Season more stop than start

2011-12-10 00:00

CAPE TOWN — Is it just me or does it seem as though the first half of the 2011/12 season is being marked by some unusually easy living for the national Test cricket team?

Of course, it is not far up the drag on the calendar anyway, but some of the Proteas squad must think it’s Christmas so limited have been the demands on them in terms of honest “middle” time for either country or franchise.

Put it this way: the campaign has been highly unusual thus far for the way it has precluded batsmen from the possibility of quite literally occupying the crease all day or bowlers from running in for 24-overs-a-day stints beneath an unforgiving sun.

Those are tried and trusted ways, let’s face it, of getting cricketers into an acceptable groove, yet the season has been very stop-start — with a stronger emphasis, I would argue, on the “stop” part — and unevenly weighted in favour of limited-overs fare when there has mercifully been some activity.

Keep in mind that even the insanely short Australian Test series didn’t produce as much cricket as might have been expected. The Newlands one lasted three days, including an 18-over Aussie second innings, although that is obviously no crime on the part of the host nation.

Not too surprisingly, many of the Proteas players have clearly cashed in gleefully on the amount of recreational time that has been generously afforded them.

That’s not my thumbsuck view: the very public world of Twitter tells you much of what you might want to know about personal schedules and down-time priorities of sports stars these days.

Captain Graeme Smith even saw fit to introduce a tongue-in-cheek element to a tweet a few days ago: “Looking forward [to] Dec … Schalk Burger’s wedding [and] Christmas … love Christmas! Yes, yes, also the cricket, before I catch it again.”

The last bit, of course, was obviously a jocular reference to his copping it a fair bit from the South African public when he didn’t return from the failed World Cup campaign in India with the rest of the troops much earlier this year, opting instead to go to Ireland to (succesfuly) woo pop star Morgan Deane.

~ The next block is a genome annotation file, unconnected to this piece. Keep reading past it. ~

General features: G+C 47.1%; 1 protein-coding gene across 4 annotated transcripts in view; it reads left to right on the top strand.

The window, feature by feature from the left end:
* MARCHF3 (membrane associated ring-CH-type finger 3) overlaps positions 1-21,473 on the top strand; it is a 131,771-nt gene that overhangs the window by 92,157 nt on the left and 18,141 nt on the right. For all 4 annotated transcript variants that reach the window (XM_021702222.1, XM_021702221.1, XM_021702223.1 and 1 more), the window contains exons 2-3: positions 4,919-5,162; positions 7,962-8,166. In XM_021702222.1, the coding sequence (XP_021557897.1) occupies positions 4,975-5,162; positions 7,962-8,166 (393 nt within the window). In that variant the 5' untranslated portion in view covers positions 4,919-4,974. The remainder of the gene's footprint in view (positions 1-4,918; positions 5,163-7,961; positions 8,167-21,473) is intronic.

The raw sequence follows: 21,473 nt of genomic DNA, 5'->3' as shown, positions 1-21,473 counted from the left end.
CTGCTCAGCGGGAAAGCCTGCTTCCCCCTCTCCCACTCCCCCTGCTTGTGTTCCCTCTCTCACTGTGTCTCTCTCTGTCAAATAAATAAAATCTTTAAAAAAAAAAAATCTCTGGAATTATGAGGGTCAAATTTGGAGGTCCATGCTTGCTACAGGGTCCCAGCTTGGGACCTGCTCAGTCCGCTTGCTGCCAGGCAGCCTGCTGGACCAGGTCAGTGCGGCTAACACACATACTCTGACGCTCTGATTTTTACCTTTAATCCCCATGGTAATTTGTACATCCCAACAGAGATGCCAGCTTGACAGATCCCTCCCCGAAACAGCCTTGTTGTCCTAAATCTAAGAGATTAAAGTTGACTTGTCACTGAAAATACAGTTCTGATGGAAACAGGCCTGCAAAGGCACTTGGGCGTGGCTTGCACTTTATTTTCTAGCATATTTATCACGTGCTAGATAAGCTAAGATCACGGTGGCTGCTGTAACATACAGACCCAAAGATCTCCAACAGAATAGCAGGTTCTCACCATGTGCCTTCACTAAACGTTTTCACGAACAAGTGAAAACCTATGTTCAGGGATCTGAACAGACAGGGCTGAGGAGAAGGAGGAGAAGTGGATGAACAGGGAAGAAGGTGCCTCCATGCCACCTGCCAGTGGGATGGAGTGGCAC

Still, it was good to know that the imminent visit of Sri Lanka, for a lengthier itinerary in South Africa than we experienced when the Australians were here, hadn’t completely escaped the mind of the seasoned Test leader.

The world’s No. 1 fast bowler, Dale Steyn, hasn’t exactly been over-stretched either, although there was talk, in fairness, that he saw out the surrendered second and final Test against the Aussies last month with a back problem, so a limited workload in the lead-up to the three-Test Sri Lankan series has perhaps not been a bad thing.

He recently tweeted some pictures from a break at Victoria Falls and this weekend revealed that some crayfish fishing was on his time-off roster.

Fellow head-hunter Morne Morkel, meanwhile, had a weekend request for his Twitter followers: “Need a [Nedbank Challenge] golf update please … on my way to Kruger Park for a couple of days.”

AB de Villiers revealed that he was spending some time in Cape Town, and lamenting the typical summer south-easterly wind: “CT the new windy city … definitely not playing golf today … quick brunch then the TV to watch Charl Schwartzel dominate.”

In defence of the players having a bonus jolly after an unusually long off-season preceding the disappointingly squared Aussie mini-series, the timing of the CSA domestic scheduling this summer has been utterly lousy in the way in the way it has served — or rather, not served — the cause of Smith’s team.

There simply hasn’t been enough SuperSport Series four-day cricket available for the cream of the national squad to knuckle down to, while some have had less game time than others toward the climax of the One-day Cup — the Lions, Titans and Dolphins did not advance beyond the round-robin phase.

Vernon Philander was man of the series for his 14 wickets in the Tests against Australia, but up until last night he had not yet been used by the Cobras in the One-day Cup. Instead Rory Kleinveldt and veteran Charl Langeveldt have done well with the ball up front and they had Steyn to call on, plus plenty of all-rounders.

Philander is a classic case of a Proteas Test player who remains underdone for longer-format bowling mileage, despite the season beinng supposedly so well-established.

Imran Tahir, entrusted with that tricky art of leg-spin, is certainly another. Frankly, it’s high time a solid, intensive spate of cricket broke out.

Here’s hoping the Proteas are trim, fired-up and ready to hit the ground running in time for the first Test against the limited Sri Lankans at Centurion — they finally reconvene as a group next Sunday — from December 15.

Has everyone been pulling hard enough in the hiatus?

Hmm, hope so …

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